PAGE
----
Well duh…

Risks to New Zealand’s security as global outlooks change, region becomes ‘central theatre’, new foreign ministry report says

“The future looks grim.”

That’s the standout assessment in a new document released by the Ministry of Foreign Affairs and Trade (MFAT), which finds a shift in the Pacific’s strategic balance and competition in the region – primarily driven by China’s more assertive foreign policy – poses a risk to New Zealand’s security.

The ministry said the globe is experiencing “heightened strategic tensions and considerable levels of disruption and risk”, with New Zealand just as affected as others due to its interconnectedness, the changing nature of the Pacific and the evolution of new threats.

It said the period to 2035 “will likely be challenging for New Zealand and the Pacific region”.

Conflict in the wider Indo-Pacific region “could occur” and security considerations “already dominate” some countries’ thinking, the report says.

This changing geopolitical landscape could have severe implications for New Zealand, with less opportunity to focus on economic priorities and a requirement to spend more energy and resources on defence and security imperatives.

TDB Recommends TDB has been arguing for sometime, the geopolitics off the Pacific have mutated quickly and we need to urgently reset ourselves towards a neutral independence.

After we got a great welcome for Chippy in China, and a glimpse of maybe a different kind of relationship with the largest Communist regime on earth, Beijing released the legal blueprint they’ll use to invade South Pacific…

Explainer: China’s foreign relations law to take effect, its significance explained

The law also focuses on safeguarding national sovereignty, security and development interests. It stipulates that China has the right to take, as called for, measures to counter or take restrictive measures against acts that endanger its sovereignty, national security and development interests in violation of international law or fundamental norms governing international relations.

It also stipulates that the state shall take measures as necessary in accordance with the law to protect the safety, security, and legitimate rights and interests of Chinese citizens and organizations overseas and safeguard China’s overseas interests against any threat or infringement.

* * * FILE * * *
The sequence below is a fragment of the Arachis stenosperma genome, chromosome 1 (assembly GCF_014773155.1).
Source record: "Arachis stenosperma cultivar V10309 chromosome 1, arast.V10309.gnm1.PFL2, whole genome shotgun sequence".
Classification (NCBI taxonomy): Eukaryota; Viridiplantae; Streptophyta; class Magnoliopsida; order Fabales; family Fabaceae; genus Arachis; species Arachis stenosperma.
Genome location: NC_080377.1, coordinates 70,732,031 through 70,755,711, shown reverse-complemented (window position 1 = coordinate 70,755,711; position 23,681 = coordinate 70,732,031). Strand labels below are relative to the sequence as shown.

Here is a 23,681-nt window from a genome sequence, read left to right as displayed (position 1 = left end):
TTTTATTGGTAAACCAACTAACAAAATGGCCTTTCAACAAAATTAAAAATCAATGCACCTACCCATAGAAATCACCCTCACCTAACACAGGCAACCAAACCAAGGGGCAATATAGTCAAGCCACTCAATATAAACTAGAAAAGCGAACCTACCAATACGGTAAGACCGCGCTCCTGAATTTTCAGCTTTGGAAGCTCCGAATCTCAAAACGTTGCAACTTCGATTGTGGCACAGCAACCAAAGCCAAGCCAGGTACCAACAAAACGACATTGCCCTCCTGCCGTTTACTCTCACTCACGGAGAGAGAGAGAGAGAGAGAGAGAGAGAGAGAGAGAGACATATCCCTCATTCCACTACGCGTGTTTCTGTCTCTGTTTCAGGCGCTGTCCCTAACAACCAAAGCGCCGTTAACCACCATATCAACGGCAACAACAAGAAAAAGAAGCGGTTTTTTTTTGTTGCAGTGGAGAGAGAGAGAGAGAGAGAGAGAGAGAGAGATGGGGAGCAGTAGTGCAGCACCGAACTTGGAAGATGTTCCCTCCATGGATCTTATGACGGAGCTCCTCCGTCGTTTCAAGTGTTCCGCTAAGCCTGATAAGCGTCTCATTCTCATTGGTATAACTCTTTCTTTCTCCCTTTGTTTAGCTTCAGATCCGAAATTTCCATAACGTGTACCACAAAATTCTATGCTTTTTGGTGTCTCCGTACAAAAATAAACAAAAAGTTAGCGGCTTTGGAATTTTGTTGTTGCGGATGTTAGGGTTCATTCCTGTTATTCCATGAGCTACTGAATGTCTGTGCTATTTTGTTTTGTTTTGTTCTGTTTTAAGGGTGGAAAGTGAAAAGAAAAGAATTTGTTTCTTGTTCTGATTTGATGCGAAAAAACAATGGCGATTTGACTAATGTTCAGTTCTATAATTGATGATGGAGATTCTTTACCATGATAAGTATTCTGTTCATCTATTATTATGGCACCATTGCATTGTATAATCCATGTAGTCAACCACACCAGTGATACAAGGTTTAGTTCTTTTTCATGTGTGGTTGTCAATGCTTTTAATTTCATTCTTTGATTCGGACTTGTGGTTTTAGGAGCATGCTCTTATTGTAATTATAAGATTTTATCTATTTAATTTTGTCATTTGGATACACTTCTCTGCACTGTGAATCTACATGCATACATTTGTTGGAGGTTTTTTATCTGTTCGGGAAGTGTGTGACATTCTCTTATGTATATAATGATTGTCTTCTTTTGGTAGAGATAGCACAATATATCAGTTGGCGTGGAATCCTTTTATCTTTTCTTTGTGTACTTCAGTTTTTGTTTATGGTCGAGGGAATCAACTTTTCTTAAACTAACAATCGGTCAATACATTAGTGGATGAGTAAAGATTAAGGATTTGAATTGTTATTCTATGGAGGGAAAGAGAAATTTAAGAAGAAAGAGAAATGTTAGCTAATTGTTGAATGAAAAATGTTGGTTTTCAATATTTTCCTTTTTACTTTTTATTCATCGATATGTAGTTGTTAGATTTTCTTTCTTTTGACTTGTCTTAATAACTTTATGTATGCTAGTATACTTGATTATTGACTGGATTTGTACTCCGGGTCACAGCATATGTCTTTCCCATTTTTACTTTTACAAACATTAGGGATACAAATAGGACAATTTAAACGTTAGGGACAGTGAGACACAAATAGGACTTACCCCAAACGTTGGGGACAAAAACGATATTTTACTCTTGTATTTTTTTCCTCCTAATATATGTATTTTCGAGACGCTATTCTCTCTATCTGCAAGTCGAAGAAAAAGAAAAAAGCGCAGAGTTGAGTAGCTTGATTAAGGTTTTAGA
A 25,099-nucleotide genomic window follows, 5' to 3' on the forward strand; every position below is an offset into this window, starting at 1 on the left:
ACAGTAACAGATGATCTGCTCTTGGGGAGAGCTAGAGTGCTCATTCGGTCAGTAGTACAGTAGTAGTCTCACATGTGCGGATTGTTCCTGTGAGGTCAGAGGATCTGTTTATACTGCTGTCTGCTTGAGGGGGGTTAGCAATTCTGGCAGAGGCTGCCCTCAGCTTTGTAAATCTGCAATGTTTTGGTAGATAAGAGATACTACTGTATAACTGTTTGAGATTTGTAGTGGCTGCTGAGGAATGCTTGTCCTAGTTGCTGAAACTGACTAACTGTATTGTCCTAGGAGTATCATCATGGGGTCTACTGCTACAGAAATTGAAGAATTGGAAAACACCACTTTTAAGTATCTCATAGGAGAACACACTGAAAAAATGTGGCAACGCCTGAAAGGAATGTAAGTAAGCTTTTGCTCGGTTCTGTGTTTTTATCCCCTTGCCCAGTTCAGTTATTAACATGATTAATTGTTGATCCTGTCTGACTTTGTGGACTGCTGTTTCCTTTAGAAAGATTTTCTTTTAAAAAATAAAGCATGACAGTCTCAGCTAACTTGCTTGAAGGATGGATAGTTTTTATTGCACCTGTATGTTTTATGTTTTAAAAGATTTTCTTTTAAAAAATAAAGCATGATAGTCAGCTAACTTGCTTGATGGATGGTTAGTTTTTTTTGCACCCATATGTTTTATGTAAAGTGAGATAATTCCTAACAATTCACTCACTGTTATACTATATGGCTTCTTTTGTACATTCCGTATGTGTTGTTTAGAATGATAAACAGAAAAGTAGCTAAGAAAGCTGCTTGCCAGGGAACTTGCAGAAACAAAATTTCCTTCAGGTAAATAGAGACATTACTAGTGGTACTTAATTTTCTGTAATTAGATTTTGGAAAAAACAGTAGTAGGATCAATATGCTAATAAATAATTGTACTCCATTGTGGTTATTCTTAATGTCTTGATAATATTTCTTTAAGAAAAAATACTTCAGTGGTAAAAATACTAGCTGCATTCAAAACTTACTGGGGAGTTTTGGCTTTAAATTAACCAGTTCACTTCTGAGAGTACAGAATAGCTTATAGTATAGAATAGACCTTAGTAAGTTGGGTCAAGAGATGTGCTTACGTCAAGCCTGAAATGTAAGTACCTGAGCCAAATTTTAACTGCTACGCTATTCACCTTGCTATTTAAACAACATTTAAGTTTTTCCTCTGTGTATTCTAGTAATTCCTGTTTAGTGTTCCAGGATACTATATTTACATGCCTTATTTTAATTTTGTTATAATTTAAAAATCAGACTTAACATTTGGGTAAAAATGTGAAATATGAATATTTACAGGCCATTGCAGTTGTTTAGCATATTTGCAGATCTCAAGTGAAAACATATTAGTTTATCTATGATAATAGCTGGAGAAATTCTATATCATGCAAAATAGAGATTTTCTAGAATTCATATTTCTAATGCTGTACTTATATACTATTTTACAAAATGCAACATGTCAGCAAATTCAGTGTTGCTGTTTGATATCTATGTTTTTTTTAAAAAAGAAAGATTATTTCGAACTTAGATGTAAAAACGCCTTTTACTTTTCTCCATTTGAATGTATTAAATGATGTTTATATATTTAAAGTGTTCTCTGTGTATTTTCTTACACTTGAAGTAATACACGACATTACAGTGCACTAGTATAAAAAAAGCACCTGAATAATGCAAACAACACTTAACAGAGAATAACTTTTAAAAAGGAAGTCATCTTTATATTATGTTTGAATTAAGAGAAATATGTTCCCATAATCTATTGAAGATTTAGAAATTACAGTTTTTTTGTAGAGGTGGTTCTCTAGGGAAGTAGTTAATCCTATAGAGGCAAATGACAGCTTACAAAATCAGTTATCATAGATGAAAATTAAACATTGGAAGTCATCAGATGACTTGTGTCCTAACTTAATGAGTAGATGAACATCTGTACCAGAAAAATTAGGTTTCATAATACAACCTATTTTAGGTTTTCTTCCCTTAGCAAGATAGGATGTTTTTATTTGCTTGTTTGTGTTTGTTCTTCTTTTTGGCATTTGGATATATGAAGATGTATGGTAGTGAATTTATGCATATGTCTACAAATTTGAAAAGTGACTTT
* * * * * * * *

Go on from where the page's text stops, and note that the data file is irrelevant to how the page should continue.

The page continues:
…what they are saying here is that if the rights of their diaspora in foreign countries is threatened, the Chinese will do whatever they like to protect the interests of their diaspora.

Imagine a scenario where domestic populations in the Pacific turn against Chinese business and riot, what this new law allows for is China to do anything they like to protect those interests.

These are significant increases in what China considers its rights to protect the interests of their citizens overseas.

How far will the protection of those interests manifest?

Xi was very happy to see NZ in Beijing.

When the crocodile smiles, be extra careful.

Chippy’s recent speech on NZs foreign affairs was a rare moment of recognition there are other things beyond these shores.

We face geopolitical shockwaves unlike any before them.

Climate change, pandemics, refugees, war – they are all coming here.

Our distance is no longer a tyranny, it’s a blessing.

An Independent Foreign Policy is not enough to protect us from the shocks coming.

If we are serious about an Independent Foreign Policy, we have to accept Neutrality is going to cost us a lot more.

The Māori Party suggestion of neutrality is worth considering.

I believe that the climate crisis means we need a vastly larger military to cope with civil disasters and if we are attempting to distance ourselves from China and America, we need to make a decision to dramatically lift what we spend on the military for purely defensive and civil disaster capacity.

How would we go about defending the realm of NZ and all our economic exclusive zone?

We can’t pull away from America and China and pretend there is no cost to being Independent.

We need to increase Military GDP spending to 5%. Interestingly Labour have quietly ratcheted GDP military spending from just over 1% to just under 2%.

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